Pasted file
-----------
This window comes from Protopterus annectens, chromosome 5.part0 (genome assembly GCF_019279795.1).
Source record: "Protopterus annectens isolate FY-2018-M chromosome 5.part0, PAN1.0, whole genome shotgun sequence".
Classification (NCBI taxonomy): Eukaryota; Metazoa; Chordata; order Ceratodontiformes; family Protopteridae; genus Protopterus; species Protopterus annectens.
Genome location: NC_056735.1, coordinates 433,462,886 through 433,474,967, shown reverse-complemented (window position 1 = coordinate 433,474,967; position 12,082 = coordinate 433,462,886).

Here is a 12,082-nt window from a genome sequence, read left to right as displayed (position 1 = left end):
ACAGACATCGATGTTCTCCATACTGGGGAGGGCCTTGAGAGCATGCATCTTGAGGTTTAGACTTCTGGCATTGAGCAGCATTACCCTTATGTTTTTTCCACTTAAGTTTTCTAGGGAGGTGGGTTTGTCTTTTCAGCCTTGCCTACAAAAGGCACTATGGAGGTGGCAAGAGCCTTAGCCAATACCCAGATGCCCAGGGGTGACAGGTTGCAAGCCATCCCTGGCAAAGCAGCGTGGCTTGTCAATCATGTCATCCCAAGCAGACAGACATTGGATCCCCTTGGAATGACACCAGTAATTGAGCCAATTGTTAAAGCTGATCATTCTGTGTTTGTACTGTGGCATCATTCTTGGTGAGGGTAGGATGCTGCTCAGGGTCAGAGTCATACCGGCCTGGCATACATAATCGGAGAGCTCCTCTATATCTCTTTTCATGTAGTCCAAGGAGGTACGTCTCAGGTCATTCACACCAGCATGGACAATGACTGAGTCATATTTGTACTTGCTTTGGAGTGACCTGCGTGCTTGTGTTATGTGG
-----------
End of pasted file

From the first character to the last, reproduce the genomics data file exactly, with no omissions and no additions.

This window comes from Protopterus annectens, chromosome 5.part0 (genome assembly GCF_019279795.1).
Source record: "Protopterus annectens isolate FY-2018-M chromosome 5.part0, PAN1.0, whole genome shotgun sequence".
Classification (NCBI taxonomy): Eukaryota; Metazoa; Chordata; order Ceratodontiformes; family Protopteridae; genus Protopterus; species Protopterus annectens.
Genome location: NC_056735.1, coordinates 433,462,886 through 433,474,967, shown reverse-complemented (window position 1 = coordinate 433,474,967; position 12,082 = coordinate 433,462,886).

Here is a 12,082-nt window from a genome sequence, read left to right as displayed (position 1 = left end):
ACAGACATCGATGTTCTCCATACTGGGGAGGGCCTTGAGAGCATGCATCTTGAGGTTTAGACTTCTGGCATTGAGCAGCATTACCCTTATGTTTTTTCCACTTAAGTTTTCTAGGGAGGTGGGTTTGTCTTTTCAGCCTTGCCTACAAAAGGCACTATGGAGGTGGCAAGAGCCTTAGCCAATACCCAGATGCCCAGGGGTGACAGGTTGCAAGCCATCCCTGGCAAAGCAGCGTGGCTTGTCAATCATGTCATCCCAAGCAGACAGACATTGGATCCCCTTGGAATGACACCAGTAATTGAGCCAATTGTTAAAGCTGATCATTCTGTGTTTGTACTGTGGCATCATTCTTGGTGAGGGTAGGATGCTGCTCAGGGTCAGAGTCATACCGGCCTGGCATACATAATCGGAGAGCTCCTCTATATCTCTTTTCATGTAGTCCAAGGAGGTACGTCTCAGGTCATTCACACCAGCATGGACAATGACTGAGTCATATTTGTACTTGCTTTGGAGTGACCTGCGTGCTTGTGTTATGTGG